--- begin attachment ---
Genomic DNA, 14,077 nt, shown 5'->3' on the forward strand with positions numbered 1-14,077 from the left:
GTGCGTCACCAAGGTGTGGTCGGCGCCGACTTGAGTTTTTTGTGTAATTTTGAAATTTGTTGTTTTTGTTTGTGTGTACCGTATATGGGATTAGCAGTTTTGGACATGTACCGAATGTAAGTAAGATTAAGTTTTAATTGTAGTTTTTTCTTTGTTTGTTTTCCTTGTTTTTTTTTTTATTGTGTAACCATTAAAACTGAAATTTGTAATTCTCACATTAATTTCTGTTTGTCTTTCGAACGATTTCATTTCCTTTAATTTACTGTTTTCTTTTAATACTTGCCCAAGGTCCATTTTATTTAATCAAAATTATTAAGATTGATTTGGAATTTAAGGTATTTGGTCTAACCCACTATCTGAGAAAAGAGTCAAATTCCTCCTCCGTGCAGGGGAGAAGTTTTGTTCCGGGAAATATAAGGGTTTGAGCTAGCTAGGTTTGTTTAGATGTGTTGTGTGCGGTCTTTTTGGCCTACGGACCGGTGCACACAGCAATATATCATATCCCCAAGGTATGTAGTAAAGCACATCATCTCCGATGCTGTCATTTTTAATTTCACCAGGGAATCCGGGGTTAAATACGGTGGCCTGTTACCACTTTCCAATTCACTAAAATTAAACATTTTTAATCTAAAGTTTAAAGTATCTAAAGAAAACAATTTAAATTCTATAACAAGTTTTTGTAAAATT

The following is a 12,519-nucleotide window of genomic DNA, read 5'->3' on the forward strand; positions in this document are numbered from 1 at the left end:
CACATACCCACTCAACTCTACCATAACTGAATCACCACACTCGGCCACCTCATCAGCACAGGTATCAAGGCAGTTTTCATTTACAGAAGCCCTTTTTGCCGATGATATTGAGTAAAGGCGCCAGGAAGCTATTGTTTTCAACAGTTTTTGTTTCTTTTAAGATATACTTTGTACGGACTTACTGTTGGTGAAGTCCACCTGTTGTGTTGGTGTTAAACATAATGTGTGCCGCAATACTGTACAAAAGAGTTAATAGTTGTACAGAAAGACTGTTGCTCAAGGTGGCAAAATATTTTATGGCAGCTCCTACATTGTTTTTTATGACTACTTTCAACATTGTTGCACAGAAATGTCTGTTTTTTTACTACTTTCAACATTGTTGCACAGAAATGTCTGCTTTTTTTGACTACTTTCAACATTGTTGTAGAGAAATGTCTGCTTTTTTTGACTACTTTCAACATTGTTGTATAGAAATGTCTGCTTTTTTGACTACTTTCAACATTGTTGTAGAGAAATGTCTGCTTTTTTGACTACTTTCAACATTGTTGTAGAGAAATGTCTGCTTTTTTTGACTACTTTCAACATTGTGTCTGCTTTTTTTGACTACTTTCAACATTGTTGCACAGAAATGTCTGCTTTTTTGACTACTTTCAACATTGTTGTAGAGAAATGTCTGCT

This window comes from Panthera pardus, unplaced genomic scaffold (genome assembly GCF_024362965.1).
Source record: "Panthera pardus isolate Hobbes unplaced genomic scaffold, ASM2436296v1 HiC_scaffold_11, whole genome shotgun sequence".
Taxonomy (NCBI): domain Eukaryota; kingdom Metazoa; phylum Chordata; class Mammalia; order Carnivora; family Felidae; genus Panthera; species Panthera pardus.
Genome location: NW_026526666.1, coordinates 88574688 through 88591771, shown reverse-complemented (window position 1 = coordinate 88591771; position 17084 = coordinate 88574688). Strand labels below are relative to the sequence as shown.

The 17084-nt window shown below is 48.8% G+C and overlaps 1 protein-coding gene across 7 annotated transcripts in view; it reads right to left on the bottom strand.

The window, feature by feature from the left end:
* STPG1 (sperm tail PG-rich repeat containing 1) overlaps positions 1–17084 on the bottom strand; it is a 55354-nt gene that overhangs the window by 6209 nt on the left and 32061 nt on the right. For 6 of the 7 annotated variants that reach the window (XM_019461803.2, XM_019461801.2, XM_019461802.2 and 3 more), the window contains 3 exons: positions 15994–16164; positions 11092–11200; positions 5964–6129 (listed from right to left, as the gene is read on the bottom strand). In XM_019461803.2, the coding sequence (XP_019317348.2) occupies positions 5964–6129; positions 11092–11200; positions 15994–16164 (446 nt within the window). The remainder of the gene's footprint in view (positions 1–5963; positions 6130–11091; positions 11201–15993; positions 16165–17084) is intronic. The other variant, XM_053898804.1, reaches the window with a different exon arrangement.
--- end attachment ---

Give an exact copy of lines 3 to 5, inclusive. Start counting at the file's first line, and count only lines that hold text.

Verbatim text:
The following is a 12,519-nucleotide window of genomic DNA, read 5'->3' on the forward strand; positions in this document are numbered from 1 at the left end:
CACATACCCACTCAACTCTACCATAACTGAATCACCACACTCGGCCACCTCATCAGCACAGGTATCAAGGCAGTTTTCATTTACAGAAGCCCTTTTTGCCGATGATATTGAGTAAAGGCGCCAGGAAGCTATTGTTTTCAACAGTTTTTGTTTCTTTTAAGATATACTTTGTACGGACTTACTGTTGGTGAAGTCCACCTGTTGTGTTGGTGTTAAACATAATGTGTGCCGCAATACTGTACAAAAGAGTTAATAGTTGTACAGAAAGACTGTTGCTCAAGGTGGCAAAATATTTTATGGCAGCTCCTACATTGTTTTTTATGACTACTTTCAACATTGTTGCACAGAAATGTCTGTTTTTTTACTACTTTCAACATTGTTGCACAGAAATGTCTGCTTTTTTTGACTACTTTCAACATTGTTGTAGAGAAATGTCTGCTTTTTTTGACTACTTTCAACATTGTTGTATAGAAATGTCTGCTTTTTTGACTACTTTCAACATTGTTGTAGAGAAATGTCTGCTTTTTTGACTACTTTCAACATTGTTGTAGAGAAATGTCTGCTTTTTTTGACTACTTTCAACATTGTGTCTGCTTTTTTTGACTACTTTCAACATTGTTGCACAGAAATGTCTGCTTTTTTGACTACTTTCAACATTGTTGTAGAGAAATGTCTGCT

This window comes from Panthera pardus, unplaced genomic scaffold (genome assembly GCF_024362965.1).